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D.C. apartment rents heading into October remain among priciest in U.S.

Bright spot for tenants, though: Median rents have declined year-over-year, according to Zumper report

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First the good news: The median rent on both one- and two-bedroom apartments in Washington, D.C., declined year over year in September, according to a new analysis from real estate listings site Zumper.

The analysis tracks vacant and available apartments, so it’s a pretty good indicator of where the market is at.

The median one-bedroom rent was down 4.4 percent yearly to $2,160 a month; and the median two-bedroom rent was down a whopping 14.8 percent to $2,710.

Now the bad news: Washington remains one of the most expensive rental markets in the U.S., and rents appear to have barely changed from August. In fact, according to Zumper, the median one-bedroom rent didn’t budge at all. See below for how the district stacks up against other major cities.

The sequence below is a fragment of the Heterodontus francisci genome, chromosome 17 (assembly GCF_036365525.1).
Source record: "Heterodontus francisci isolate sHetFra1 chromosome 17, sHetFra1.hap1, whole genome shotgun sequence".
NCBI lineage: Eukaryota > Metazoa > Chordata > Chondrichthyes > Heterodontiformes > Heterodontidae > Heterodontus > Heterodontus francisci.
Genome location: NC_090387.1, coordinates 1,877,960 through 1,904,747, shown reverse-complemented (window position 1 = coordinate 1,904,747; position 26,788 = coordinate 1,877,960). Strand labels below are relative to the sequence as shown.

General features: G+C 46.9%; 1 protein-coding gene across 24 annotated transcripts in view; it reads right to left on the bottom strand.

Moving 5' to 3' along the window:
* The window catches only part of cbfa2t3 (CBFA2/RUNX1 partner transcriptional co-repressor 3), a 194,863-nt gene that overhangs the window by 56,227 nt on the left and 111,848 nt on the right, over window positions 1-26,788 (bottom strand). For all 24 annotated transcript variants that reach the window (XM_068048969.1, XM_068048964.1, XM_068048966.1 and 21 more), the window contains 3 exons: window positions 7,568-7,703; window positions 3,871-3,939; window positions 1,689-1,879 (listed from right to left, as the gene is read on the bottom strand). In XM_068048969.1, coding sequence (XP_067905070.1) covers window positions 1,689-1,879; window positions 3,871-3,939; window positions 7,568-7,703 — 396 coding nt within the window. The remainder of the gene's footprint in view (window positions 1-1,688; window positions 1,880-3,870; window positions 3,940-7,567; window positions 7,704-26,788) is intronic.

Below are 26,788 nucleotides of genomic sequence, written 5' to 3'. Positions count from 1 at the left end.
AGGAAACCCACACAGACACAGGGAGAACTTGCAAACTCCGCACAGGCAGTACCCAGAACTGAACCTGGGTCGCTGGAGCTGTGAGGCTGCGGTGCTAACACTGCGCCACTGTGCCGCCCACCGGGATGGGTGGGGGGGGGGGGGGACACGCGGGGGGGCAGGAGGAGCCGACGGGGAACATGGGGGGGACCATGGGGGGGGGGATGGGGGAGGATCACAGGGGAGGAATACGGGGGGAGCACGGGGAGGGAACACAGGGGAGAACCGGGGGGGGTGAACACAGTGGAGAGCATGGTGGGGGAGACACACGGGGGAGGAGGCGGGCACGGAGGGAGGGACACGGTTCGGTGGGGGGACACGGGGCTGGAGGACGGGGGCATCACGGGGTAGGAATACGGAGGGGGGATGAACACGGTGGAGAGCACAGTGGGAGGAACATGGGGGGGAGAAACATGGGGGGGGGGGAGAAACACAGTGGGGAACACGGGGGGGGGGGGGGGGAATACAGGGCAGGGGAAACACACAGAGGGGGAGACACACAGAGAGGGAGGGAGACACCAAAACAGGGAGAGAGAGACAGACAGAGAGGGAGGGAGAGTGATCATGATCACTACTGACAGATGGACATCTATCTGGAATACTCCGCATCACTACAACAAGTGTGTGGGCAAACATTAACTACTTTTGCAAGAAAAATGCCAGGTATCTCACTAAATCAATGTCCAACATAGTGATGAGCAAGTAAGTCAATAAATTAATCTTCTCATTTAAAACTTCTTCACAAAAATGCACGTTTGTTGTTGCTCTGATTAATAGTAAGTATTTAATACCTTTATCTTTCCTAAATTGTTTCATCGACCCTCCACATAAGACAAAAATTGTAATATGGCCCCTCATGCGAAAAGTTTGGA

This data underscores just how expensive renting in the area has become for many. A recent analysis from Apartment List noted that as many as 1 in 5 tenant households in D.C. was severely rent-burdened—that is, spending at least 50 percent of household income on leasing costs. What’re you seeing?